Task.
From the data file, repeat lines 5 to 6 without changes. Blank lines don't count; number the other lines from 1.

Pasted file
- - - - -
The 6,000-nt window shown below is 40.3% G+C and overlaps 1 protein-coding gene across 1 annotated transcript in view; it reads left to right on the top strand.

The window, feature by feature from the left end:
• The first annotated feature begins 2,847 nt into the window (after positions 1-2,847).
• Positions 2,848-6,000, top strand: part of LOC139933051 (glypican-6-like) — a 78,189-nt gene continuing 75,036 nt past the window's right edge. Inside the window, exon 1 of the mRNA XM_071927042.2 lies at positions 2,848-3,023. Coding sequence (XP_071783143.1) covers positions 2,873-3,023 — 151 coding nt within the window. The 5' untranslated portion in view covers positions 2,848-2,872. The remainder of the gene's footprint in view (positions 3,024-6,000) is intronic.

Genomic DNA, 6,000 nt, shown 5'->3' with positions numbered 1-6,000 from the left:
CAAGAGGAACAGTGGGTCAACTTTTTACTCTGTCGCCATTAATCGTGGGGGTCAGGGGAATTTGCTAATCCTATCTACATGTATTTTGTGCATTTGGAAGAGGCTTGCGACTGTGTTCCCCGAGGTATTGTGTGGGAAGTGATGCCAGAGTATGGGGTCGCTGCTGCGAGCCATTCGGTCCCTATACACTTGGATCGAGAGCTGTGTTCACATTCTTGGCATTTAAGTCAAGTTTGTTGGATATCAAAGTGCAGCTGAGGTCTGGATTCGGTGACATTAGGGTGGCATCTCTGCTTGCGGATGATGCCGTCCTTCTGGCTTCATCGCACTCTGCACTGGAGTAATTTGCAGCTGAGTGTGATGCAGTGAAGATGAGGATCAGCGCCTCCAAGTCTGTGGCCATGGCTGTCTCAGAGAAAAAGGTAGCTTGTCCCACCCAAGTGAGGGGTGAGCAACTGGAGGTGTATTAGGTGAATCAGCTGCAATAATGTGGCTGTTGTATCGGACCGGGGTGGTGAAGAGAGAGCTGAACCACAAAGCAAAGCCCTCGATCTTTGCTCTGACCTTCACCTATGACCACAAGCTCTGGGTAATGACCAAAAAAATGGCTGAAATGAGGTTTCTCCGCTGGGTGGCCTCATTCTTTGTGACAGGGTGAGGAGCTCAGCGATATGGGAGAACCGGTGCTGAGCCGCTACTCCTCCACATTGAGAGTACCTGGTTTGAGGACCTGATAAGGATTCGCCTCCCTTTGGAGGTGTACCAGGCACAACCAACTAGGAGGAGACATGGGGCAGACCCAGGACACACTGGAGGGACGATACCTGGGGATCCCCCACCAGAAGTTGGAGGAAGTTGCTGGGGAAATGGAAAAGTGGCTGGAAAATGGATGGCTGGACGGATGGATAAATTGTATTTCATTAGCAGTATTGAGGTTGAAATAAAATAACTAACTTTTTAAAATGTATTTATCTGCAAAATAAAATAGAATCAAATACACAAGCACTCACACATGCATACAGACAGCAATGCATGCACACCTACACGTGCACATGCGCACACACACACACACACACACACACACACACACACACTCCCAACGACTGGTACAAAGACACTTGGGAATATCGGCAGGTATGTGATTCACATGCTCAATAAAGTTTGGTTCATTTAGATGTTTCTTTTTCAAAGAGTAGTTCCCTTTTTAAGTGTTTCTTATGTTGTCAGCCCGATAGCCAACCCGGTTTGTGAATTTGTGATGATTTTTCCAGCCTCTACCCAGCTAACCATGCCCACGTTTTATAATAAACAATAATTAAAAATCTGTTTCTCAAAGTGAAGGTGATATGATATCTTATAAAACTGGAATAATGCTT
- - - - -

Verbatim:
Genomic DNA, 6,000 nt, shown 5'->3' with positions numbered 1-6,000 from the left:
CAAGAGGAACAGTGGGTCAACTTTTTACTCTGTCGCCATTAATCGTGGGGGTCAGGGGAATTTGCTAATCCTATCTACATGTATTTTGTGCATTTGGAAGAGGCTTGCGACTGTGTTCCCCGAGGTATTGTGTGGGAAGTGATGCCAGAGTATGGGGTCGCTGCTGCGAGCCATTCGGTCCCTATACACTTGGATCGAGAGCTGTGTTCACATTCTTGGCATTTAAGTCAAGTTTGTTGGATATCAAAGTGCAGCTGAGGTCTGGATTCGGTGACATTAGGGTGGCATCTCTGCTTGCGGATGATGCCGTCCTTCTGGCTTCATCGCACTCTGCACTGGAGTAATTTGCAGCTGAGTGTGATGCAGTGAAGATGAGGATCAGCGCCTCCAAGTCTGTGGCCATGGCTGTCTCAGAGAAAAAGGTAGCTTGTCCCACCCAAGTGAGGGGTGAGCAACTGGAGGTGTATTAGGTGAATCAGCTGCAATAATGTGGCTGTTGTATCGGACCGGGGTGGTGAAGAGAGAGCTGAACCACAAAGCAAAGCCCTCGATCTTTGCTCTGACCTTCACCTATGACCACAAGCTCTGGGTAATGACCAAAAAAATGGCTGAAATGAGGTTTCTCCGCTGGGTGGCCTCATTCTTTGTGACAGGGTGAGGAGCTCAGCGATATGGGAGAACCGGTGCTGAGCCGCTACTCCTCCACATTGAGAGTACCTGGTTTGAGGACCTGATAAGGATTCGCCTCCCTTTGGAGGTGTACCAGGCACAACCAACTAGGAGGAGACATGGGGCAGACCCAGGACACACTGGAGGGACGATACCTGGGGATCCCCCACCAGAAGTTGGAGGAAGTTGCTGGGGAAATGGAAAAGTGGCTGGAAAATGGATGGCTGGACGGATGGATAAATTGTATTTCATTAGCAGTATTGAGGTTGAAATAAAATAACTAACTTTTTAAAATGTATTTATCTGCAAAATAAAATAGAATCAAATACACAAGCACTCACACATGCATACAGACAGCAATGCATGCACACCTACACGTGCACATGCGCACACACACACACACACACACACACACACACACACACTCCCAACGACTGGTACAAAGACACTTGGGAATATCGGCAGGTATGTGATTCACATGCTCAATAAAGTTTGGTTCATTTAGATGTTTCTTTTTCAAAGAGTAGTTCCCTTTTTAAGTGTTTCTTATGTTGTCAGCCCGATAGCCAACCCGGTTTGTGAATTTGTGATGATTTTTCCAGCCTCTACCCAGCTAACCATGCCCACGTTTTATAATAAACAATAATTAAAAATCTGTTTCTCAAAGTGAAGGTGATATGATATCTTATAAAACTGGAATAATGCTT